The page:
The Allies also used mines to destroy the German lines before the battle. One was detonated at Hawthorne Ridge 10 minutes before Zero-Hour, unwittingly signalling to the Germans that an attack was coming.
At 7.30am on 1 July 1916, 14 British divisions attacked. In most cases they were unable to keep up with the barrage that was supposed to take them through to the German trenches.
This gave the Germans time to scramble out of their dugouts, man their trenches and open fire. Haig’s infantry were met by a storm of machine-gun, rifle and artillery fire. They suffered over 57,000 casualties during the day.
Although the French made good progress in the south and there were some local successes, in most places the attack was a bloody failure. But with the French still under pressure at Verdun, there was no question of calling off the offensive.
'Went over top…after an interminable period of terrible apprehension. Our artillery seemed to increase in intensity and the German guns opened up on No Man’s Land. The din was deafening, the fumes choking and visibility limited owing to the dust and clouds caused by exploding shells. It was a veritable inferno. I was momentarily expecting to be blown to pieces. My platoon continued to advance in good order without many casualties and had reached half way to the Boche line.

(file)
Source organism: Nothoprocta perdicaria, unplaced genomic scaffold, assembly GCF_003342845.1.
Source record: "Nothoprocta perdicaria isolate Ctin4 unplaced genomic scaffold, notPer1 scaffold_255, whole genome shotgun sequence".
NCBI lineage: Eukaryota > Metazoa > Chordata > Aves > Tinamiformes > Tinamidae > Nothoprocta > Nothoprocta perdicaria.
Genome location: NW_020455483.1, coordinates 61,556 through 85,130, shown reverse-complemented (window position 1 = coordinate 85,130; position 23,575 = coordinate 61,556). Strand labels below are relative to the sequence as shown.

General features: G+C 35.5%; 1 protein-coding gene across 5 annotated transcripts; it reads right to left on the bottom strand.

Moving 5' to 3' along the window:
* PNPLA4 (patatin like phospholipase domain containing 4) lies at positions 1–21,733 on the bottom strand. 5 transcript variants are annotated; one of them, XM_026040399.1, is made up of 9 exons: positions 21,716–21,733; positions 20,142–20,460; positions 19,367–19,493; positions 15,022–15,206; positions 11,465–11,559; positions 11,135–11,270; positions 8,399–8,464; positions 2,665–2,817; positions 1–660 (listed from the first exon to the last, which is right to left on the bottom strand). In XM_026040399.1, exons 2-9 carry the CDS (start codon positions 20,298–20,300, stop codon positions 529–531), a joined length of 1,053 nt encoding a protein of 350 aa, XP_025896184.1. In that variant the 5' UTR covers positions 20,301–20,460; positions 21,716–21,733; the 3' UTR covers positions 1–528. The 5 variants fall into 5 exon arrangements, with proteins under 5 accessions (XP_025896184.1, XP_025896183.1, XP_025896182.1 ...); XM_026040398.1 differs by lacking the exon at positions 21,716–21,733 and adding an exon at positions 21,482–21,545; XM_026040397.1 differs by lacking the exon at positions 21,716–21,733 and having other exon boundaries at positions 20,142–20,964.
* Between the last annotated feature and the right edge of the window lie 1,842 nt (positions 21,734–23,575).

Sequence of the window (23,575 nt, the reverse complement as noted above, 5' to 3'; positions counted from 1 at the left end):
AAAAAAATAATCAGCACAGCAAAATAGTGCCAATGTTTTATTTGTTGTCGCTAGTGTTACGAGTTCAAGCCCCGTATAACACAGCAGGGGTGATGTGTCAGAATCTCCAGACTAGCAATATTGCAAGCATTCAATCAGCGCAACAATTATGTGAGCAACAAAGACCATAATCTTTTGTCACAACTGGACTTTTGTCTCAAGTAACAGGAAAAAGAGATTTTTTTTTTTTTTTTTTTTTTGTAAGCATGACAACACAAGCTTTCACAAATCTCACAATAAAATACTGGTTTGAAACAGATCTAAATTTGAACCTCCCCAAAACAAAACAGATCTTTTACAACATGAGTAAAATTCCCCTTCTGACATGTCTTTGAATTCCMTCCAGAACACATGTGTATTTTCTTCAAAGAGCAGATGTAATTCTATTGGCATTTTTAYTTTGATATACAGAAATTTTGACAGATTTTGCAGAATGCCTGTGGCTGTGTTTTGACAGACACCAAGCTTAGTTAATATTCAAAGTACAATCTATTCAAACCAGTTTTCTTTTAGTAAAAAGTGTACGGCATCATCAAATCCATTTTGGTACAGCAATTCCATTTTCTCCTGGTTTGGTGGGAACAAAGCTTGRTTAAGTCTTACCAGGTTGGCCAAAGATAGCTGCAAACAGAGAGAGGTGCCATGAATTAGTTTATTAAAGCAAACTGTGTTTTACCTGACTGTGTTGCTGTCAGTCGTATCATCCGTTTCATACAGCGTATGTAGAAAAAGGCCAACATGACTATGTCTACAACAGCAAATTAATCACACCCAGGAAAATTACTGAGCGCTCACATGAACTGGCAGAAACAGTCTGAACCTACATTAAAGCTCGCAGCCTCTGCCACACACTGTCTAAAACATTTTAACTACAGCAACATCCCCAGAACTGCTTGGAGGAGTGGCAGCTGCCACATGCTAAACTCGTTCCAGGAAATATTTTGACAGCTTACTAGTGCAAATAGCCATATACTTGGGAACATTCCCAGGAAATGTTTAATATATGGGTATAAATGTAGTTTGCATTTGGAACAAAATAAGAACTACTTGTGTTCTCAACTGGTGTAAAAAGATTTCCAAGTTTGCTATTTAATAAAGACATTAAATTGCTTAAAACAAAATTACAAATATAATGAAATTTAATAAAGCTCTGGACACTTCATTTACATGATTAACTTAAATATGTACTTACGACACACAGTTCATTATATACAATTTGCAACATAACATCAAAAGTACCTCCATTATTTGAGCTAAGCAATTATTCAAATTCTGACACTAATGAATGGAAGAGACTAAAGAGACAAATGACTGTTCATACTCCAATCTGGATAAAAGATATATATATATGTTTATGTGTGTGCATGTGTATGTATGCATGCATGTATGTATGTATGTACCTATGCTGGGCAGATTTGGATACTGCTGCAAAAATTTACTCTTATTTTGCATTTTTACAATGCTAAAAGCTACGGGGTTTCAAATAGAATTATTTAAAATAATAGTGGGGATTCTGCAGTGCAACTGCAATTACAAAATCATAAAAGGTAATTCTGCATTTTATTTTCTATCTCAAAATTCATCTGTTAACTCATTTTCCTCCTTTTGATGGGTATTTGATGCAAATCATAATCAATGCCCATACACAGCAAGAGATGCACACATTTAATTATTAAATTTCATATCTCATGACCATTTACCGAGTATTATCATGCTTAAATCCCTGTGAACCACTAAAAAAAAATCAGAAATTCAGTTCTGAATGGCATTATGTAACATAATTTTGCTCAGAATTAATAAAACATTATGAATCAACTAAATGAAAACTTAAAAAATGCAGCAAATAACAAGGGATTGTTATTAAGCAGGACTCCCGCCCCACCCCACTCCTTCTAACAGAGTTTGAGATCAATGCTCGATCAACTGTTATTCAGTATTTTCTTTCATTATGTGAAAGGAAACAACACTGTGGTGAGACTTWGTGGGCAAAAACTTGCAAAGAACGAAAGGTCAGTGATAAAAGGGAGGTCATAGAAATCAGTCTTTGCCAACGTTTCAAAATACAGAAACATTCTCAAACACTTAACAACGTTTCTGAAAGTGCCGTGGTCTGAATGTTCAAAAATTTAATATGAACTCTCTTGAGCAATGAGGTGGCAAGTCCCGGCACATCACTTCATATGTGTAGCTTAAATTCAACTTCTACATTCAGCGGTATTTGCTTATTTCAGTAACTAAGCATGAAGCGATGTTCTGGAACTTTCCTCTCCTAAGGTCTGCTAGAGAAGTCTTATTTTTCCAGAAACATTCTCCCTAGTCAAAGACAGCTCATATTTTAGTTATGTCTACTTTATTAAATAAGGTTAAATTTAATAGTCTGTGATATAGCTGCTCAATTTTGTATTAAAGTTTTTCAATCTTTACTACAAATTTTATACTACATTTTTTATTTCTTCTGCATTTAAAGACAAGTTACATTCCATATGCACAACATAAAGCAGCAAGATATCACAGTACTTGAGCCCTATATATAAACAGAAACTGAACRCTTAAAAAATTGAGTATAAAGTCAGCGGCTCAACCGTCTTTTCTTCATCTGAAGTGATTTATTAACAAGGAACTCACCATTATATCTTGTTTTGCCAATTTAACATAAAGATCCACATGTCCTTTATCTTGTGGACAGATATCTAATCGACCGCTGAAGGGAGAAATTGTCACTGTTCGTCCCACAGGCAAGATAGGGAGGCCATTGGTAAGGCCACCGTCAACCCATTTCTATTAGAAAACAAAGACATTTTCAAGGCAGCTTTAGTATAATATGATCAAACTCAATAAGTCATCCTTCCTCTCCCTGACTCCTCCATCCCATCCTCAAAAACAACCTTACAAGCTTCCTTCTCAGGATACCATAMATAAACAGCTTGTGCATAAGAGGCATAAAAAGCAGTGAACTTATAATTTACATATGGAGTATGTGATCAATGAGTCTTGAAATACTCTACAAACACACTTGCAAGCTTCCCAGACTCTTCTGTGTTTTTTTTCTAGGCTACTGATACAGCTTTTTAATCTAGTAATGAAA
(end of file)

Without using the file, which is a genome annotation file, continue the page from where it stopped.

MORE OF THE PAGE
Suddenly... an appalling rifle and machine gun fire opened against us and my men commenced to fall. I shouted “down” but most of those that were still not hit had already taken cover. I dropped in a shell hole and occasionally attempted to move to my right and left but bullets were forming an impenetrable barrage and exposure of the head meant certain death. None of our men was visible but in all directions came pitiful groans and cries of pain'.
Lieutenant Alfred Bundy, 1 July 1916
More attacks between 3 and 13 July resulted in a further 25,000 casualties. But, gradually, the British tactics improved.
On 14 July, four British divisions made a dawn attack on Longueval Ridge. Supported by an intense artillery bombardment, they caught the Germans by surprise and by mid-morning they had captured the ridge.
Attacks continued through the summer, mostly on a series of individual objectives, with the Germans frequently mounting counter-attacks of their own. The Some offensive ultimately included 12 separate battles, many of which became slogging matches that lasted for weeks.